The 2006 elections showed the Tymoshenko bloc as the only political force that possessed all-national support, as it came second to the Party of Regions throughout most of eastern and southern Ukraine. Yanukovych, on the other hand, will find it difficult to compete with Tymoshenko in central Ukraine while finding it impossible to penetrate western Ukraine. Tymoshenko will absorb the Socialist Party’s voter base in central Ukraine.

The narrowing of Ukraine’s political landscape to the Party of Regions and Tymoshenko bloc would also seem to be taking place inside parliament. Three of the five parliamentary forces are in deep crisis, although only the democratic force (Our Ukraine) admits to this. The Socialists and Communists are unlikely to enter the next parliament. Our Ukraine could be eclipsed by a new center-right political force led by Yuriy Lutsenko, Taras Stetskiv and Mykola Katerynchuk.

To sum up, the presidency is in crisis in its second year, a feature normally only associated with the latter stages of a president’s second term in office (not the first stages of his first term). In parliament’s first year in power, of the five political forces in parliament, three are in crisis and have little support outside.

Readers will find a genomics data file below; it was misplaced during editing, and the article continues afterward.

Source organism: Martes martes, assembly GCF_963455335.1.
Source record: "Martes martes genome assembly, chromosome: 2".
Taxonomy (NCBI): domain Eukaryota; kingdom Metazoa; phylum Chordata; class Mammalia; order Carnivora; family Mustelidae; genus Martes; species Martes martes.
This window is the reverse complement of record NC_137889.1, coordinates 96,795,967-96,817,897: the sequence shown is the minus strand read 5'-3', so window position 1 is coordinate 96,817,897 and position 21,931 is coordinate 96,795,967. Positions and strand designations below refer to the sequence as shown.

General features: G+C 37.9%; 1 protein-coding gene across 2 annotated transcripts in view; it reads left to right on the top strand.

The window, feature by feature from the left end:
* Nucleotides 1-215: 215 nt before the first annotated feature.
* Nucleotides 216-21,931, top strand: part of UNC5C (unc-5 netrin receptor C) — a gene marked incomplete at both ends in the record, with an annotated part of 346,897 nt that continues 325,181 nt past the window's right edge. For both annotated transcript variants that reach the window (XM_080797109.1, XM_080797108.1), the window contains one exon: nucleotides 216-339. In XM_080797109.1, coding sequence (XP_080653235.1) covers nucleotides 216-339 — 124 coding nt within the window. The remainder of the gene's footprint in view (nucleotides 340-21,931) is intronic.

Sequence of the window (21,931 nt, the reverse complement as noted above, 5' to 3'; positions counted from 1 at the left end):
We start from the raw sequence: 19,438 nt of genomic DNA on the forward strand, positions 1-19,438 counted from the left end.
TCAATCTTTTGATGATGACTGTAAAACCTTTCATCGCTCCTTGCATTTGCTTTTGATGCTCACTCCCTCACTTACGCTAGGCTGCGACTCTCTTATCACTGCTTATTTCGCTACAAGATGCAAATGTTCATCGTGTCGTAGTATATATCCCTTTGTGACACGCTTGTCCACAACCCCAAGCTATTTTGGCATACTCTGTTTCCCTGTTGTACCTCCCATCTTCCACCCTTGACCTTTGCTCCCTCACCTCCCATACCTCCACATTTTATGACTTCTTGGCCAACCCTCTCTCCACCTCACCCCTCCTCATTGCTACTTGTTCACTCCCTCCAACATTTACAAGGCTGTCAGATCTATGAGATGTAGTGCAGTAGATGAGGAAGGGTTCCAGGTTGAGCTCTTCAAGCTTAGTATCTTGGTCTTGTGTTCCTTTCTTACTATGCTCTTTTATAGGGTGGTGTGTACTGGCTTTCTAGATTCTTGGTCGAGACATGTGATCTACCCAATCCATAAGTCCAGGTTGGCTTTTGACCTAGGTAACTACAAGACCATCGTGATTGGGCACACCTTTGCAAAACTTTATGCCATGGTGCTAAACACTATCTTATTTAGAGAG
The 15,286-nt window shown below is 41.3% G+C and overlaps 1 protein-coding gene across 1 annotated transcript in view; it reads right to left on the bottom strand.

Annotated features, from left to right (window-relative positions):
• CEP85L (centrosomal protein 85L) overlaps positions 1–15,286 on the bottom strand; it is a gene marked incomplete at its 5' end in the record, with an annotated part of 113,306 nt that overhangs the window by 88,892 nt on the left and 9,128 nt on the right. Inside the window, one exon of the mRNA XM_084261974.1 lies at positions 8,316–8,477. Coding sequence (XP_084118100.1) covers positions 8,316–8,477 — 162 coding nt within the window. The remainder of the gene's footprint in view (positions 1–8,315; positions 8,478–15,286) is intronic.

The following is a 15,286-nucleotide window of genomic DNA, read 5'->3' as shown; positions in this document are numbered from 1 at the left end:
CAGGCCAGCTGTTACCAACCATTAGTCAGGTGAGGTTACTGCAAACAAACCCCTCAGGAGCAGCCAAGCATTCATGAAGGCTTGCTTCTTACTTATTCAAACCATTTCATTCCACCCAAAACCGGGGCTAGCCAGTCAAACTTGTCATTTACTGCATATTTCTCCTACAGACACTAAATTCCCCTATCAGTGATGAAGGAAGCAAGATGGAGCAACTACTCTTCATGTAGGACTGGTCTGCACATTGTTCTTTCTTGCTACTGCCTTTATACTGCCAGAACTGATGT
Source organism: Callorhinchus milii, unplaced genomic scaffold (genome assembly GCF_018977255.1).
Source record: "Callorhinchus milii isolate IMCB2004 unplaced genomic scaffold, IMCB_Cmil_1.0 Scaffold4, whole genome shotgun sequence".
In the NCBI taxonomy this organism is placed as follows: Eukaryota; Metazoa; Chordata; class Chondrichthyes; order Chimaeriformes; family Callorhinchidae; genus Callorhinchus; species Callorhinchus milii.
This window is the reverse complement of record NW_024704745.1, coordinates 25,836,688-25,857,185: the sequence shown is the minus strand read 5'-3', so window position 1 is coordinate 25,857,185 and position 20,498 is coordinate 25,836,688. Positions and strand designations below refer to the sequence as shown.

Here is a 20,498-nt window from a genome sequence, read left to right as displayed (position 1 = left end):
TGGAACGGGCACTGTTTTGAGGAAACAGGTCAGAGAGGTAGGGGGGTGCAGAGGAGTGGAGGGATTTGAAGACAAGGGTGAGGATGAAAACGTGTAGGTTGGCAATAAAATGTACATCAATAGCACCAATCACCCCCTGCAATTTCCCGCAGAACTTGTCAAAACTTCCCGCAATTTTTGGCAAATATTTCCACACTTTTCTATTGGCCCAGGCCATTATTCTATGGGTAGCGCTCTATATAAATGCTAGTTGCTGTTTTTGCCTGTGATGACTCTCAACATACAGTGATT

On Ukraine’s second Orange anniversary, Ukraine is in danger of stagnation in its reforms and therefore an inability to pursue Euro-Atlantic integration. Status quo re-stabilization of the political system, punctuated by ongoing conflicts, in the domestic and foreign policy fields could again lead to Ukraine fatigue, both domestically and externally.

Source: Kyiv Post